(Lack of) State Power in Africa, Again
Political evolution on the continent’s western side is often a series of eruptions: order appears to be established, and then the volcano explodes again. In Togo and Gabon, the levers of power have long seemed immutable, dominated by the same families for decades. In Guinea and Ivory Coast, both on the mend after years of upheaval, democratic order seemed to arrive at last only recently. But all of these nations bubble with uncertainty beneath the surface. Western donors and officials who visit the West African capitals to offer congratulations on stability — the new World Bank president was in Abidjan, the Ivorian commercial capital, last week — should be warned: their compliments may be premature.
Legitimacy, it turns out, is not conferred from the outside.
From an article by Adam Nossiter in last Sunday’s New York Times.
For me, the last sentence of the excerpt above sums it all up: the amount of outside recognition a regime enjoys is not a sufficient condition for state power.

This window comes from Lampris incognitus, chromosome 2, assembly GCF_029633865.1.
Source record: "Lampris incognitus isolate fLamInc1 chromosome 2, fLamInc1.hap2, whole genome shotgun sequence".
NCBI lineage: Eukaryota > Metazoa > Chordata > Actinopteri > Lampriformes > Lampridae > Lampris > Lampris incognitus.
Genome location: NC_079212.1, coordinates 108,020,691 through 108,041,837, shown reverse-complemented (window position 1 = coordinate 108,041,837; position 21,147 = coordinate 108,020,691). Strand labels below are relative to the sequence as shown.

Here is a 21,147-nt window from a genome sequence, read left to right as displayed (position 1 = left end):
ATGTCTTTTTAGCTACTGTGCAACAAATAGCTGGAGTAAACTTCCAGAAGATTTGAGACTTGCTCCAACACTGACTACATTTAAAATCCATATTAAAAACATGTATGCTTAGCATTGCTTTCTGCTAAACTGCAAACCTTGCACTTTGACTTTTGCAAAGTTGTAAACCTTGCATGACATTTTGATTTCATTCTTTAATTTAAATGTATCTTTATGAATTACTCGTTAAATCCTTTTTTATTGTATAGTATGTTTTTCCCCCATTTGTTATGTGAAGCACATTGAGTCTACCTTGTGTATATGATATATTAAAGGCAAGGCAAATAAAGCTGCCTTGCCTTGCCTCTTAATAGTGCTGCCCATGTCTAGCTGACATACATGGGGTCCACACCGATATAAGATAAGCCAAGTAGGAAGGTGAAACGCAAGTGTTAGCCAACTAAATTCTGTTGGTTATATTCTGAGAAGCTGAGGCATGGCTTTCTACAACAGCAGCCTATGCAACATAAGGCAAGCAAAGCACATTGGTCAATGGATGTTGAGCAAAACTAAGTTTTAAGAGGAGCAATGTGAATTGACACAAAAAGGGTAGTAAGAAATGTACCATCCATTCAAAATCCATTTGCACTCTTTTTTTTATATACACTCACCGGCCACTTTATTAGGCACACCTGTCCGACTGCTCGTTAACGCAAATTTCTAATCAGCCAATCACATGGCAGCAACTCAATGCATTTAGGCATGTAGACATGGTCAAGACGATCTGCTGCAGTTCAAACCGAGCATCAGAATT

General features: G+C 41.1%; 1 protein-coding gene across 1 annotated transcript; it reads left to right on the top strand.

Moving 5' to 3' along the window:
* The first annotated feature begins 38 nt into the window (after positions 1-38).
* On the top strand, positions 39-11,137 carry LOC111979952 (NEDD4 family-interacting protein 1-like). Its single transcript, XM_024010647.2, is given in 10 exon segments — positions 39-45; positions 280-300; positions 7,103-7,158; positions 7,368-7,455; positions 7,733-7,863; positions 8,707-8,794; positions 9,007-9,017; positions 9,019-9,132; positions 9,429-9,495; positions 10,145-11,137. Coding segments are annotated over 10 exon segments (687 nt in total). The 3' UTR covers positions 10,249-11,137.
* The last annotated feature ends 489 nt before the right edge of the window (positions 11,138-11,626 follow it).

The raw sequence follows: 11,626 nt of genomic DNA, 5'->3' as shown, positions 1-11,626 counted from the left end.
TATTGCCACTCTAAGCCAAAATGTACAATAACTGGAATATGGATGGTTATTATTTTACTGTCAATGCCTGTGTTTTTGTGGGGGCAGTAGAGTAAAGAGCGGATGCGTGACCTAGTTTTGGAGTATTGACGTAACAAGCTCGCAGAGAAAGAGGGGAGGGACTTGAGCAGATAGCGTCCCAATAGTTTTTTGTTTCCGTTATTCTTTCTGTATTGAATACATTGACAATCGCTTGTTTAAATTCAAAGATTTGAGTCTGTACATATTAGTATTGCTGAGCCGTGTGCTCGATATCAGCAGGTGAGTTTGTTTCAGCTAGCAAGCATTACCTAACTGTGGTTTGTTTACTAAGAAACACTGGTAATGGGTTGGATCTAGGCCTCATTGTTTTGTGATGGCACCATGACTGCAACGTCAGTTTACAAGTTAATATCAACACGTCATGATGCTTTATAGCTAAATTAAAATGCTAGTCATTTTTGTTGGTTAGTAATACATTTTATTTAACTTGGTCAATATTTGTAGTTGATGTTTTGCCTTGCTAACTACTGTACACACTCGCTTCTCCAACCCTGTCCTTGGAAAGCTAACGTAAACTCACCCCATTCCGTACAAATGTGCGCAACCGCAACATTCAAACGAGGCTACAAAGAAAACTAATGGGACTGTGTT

A regime also needs its legitimacy to be recognized internally in order to be legitimate, and many (West) African regimes simply are not recognized internally as legitimate widely enough.
Thus, it is only when a regime enjoys both external and internal legitimacy that we can truly talk of state power. In the limit, it is probably the case that internal legitimacy can be a sufficient condition. But not external legitimacy.
Imagine what would happen if the US government were recognized by the governments of France, Germany, the United Kingdom, etc., but had little legitimacy within its own borders except in the areas around Washington, DC. Chances are whatever policies would be adopted in Washington would have little traction, say, in California or in Texas.
In a post on state power last week, I discussed how the point made above (and by Nossiter in his Times article) is made very well in Herbst’s States and Power in Africa. Another good reading on the topic is Crawford Young’s The African Colonial State in Comparative Perspective.
Other books which seem interesting on the topic (but which I haven’t yet had a chance to read) are Besley and Persson’s (2011) Pillars of Prosperity (though note that there is a bit of microeconomic theory in there) and Migdal’s (1988) Strong Societies and Weak States.
That being said, I have not been trained as a political scientist, so I am not an expert on this literature. I hope a few political scientists will chime in with additional suggestions — in particular, suggestions for journal articles, which can be read more quickly than books.